I’m sure there are different opinions from my CSFF tribe. Our intrepid leader Becky Miller keeps track of all of the posts, so go check them out. That’s where I’m going. And maybe we’ll cross paths on a ley leap sometime/someplace.

Legal mumbo-jumbo: This review is based upon a copy of the book provided to me free of charge by the publisher, a courtesy I appreciate, but which does not guarantee my recommendation. I strive to evaluate every book I review purely on its intrinsic merits. (comment boldly borrowed from Fred Warren, cause he wrote it so well)

CSFF Tour – The Bone House, Day 3

In Which The Reviewer Tries To Judge Fairly Without Being A Raving Fanboy…
I think Stephen Lawhead is our most toured author at this point in the CSFF Tour. I was a big fan of his prior to being involved with the CSFF, so I am quite familiar with his writing. Still, as we feature the second book in his Bright Empires series, The Bone House, I have to admire how he continues to grow as an author.
I’ve led each post of this tour off with the phrase “In Which…“, a literary device he uses for each of his chapters. It gives a little tease into what will happen in the chapter, and gives a touch of whimsy at times. A small detail, but it marks this series and helps make it more memorable than the standard chapter titles.
He is writing this series channeling 19th century writing style, like some of the books we’re required to read in high school English. He doesn’t write directly, with prose that hits its point and moves on. He describes things with a leisurely style and it comes across to this American brain as very British (I would be interested in any Brit opinion here.) It gives a different flow, and just the style of writing adds to the creation of the setting.
Lawhead is well-traveled, and it shows in his great description of the locations and settings of the book. From an Etruscan tomb to the Egyptian desert and even a Stone Age camp, the reader always experiences the places in the book almost as a character in the book does.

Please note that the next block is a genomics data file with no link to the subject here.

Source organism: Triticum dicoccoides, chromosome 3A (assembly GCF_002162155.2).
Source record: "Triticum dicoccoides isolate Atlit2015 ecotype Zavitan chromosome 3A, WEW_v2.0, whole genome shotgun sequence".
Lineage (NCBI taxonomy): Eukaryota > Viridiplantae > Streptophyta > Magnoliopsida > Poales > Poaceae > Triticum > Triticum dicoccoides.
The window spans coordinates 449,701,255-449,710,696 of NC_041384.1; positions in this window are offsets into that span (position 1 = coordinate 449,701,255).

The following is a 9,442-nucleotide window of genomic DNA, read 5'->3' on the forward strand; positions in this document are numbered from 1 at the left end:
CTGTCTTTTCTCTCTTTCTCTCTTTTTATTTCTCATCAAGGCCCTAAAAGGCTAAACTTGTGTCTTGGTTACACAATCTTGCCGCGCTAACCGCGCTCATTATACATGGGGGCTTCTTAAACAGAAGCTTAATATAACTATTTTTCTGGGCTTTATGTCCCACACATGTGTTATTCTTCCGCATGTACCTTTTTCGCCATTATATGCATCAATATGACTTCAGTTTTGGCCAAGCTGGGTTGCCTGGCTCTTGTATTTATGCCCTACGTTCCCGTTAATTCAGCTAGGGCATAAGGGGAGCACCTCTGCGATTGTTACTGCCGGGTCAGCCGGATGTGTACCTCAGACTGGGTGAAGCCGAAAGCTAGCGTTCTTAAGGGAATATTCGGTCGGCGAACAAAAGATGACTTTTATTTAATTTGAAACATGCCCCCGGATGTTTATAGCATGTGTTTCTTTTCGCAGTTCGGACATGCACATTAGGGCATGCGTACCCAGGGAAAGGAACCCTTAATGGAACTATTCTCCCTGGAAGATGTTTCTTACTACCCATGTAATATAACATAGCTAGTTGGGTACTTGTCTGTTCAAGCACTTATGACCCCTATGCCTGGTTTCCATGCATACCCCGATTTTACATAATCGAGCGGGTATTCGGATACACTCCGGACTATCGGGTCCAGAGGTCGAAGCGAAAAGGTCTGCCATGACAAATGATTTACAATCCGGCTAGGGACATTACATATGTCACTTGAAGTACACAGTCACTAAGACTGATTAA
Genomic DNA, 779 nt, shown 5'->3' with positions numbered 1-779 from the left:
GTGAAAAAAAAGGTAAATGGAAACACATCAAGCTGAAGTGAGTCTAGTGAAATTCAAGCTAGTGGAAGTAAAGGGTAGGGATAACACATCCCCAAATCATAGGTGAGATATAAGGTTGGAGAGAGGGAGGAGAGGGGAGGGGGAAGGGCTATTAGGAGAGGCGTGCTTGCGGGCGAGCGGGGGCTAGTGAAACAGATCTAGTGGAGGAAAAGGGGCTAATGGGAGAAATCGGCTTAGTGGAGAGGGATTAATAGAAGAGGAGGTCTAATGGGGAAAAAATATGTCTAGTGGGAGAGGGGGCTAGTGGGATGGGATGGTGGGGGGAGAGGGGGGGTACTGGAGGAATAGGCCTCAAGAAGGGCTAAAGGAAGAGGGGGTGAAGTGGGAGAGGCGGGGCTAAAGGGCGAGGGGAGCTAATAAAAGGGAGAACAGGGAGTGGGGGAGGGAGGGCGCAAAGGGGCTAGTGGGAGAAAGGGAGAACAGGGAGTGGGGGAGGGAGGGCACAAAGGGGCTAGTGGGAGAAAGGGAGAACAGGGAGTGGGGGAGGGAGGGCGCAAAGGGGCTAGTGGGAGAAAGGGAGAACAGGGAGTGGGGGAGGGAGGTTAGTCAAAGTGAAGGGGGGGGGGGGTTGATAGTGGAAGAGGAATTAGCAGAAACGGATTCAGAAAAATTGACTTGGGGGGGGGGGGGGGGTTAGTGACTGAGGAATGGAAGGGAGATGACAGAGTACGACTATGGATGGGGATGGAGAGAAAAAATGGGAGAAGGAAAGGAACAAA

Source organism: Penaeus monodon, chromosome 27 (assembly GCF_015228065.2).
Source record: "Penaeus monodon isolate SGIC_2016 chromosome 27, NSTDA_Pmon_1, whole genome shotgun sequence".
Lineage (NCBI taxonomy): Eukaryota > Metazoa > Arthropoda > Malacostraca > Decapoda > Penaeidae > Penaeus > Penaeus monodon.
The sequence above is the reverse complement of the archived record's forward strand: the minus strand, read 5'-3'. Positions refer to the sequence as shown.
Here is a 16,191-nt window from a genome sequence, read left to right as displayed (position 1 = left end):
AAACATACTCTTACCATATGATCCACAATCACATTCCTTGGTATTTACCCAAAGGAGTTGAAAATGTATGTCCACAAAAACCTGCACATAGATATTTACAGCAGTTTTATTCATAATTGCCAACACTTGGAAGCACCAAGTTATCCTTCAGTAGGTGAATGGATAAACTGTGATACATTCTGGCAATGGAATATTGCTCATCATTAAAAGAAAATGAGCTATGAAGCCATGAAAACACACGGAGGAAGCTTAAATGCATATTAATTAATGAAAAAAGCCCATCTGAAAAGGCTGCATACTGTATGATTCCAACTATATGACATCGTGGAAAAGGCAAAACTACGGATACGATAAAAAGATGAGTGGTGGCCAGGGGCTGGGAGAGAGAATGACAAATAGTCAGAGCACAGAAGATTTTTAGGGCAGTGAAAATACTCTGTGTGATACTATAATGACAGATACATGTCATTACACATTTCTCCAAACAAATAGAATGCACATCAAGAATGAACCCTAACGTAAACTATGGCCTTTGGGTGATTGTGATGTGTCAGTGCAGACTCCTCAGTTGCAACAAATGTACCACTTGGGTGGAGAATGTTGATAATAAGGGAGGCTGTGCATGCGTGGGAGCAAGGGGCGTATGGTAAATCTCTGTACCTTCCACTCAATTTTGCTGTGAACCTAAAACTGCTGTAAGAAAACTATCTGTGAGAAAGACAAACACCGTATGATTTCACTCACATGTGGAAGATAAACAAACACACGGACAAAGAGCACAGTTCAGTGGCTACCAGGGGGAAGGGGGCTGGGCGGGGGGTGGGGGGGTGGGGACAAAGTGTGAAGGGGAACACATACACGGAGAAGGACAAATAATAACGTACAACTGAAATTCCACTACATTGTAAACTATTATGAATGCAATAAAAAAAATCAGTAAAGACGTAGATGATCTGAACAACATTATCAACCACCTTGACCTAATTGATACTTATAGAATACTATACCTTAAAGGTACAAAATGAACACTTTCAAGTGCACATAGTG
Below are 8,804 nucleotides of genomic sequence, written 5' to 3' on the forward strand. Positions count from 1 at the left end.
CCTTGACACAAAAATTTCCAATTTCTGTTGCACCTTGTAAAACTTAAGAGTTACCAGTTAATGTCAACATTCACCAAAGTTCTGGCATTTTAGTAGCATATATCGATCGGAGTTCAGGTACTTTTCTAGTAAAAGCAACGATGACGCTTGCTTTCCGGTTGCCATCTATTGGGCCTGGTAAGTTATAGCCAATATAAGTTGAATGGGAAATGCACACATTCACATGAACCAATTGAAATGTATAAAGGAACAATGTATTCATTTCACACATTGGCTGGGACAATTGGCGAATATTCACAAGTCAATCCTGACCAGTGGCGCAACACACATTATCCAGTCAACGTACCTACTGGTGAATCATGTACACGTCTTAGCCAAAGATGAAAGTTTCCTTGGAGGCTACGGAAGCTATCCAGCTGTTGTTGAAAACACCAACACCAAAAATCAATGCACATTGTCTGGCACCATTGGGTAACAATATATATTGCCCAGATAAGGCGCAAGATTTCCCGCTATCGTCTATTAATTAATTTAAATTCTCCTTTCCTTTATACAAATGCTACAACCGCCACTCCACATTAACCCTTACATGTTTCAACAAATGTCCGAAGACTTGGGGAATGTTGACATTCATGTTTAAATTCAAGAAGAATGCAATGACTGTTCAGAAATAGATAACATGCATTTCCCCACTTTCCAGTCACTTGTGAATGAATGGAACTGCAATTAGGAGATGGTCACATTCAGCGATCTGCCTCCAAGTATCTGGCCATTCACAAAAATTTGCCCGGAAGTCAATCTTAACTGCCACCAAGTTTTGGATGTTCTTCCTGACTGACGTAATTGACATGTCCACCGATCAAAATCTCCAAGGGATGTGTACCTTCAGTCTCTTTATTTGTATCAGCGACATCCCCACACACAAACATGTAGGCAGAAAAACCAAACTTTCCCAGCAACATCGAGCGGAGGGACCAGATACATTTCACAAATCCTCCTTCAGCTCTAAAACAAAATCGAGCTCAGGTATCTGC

The concept of traveling through multiple dimensions via ley leaping is very intriguing, and it offers a lot for a novelist to play with in terms of a “sandbox.” Lawhead keeps us jumping around with the various characters, and gives some philosophy to think about while we’re being entertained. Becky Miller talks about how he puts Christian ideas into the story very naturally. I think Lawhead is one of the best authors out there in doing this, so much so that it feels in a different league than most of what I read for Christian fiction blog tours. The book doesn’t feel “Christian”, but it definitely comes through.
Still, I have to admit that The Bone House doesn’t work as well for me as The Skin Map. This isn’t saying it is bad, because it is an enjoyable read. It is still intriguing, but there’s something that it is missing – a solid meal without the secret sauce? Actually, I can identify the aspects that detracted for me.
1. Plot twists – Done right, plot twists keep the reader turning pages. In the second book, Lawhead doubles back and covers some past ground, filling in the history for certain characters. The series is already challenging with the time/dimensional jumps. When he discusses a character who died at the end of book one as living in book two, it threw me. He ties it up in the end, but it still confused me. There’s other examples of this, enough to be distracting.
2. Heroic heroes – Kit Livingstone is the main protagonist of the book, although others help carry the story. Still, he is the main one, and is just isn’t very…heroic. He is pretty passive, going with the flow of what happens, and is a bit of a dunce. He’s lucky to be alive, and as such, he isn’t impressive in The Bone House. I saw growth in him in the first book that seemed to evaporate in the second.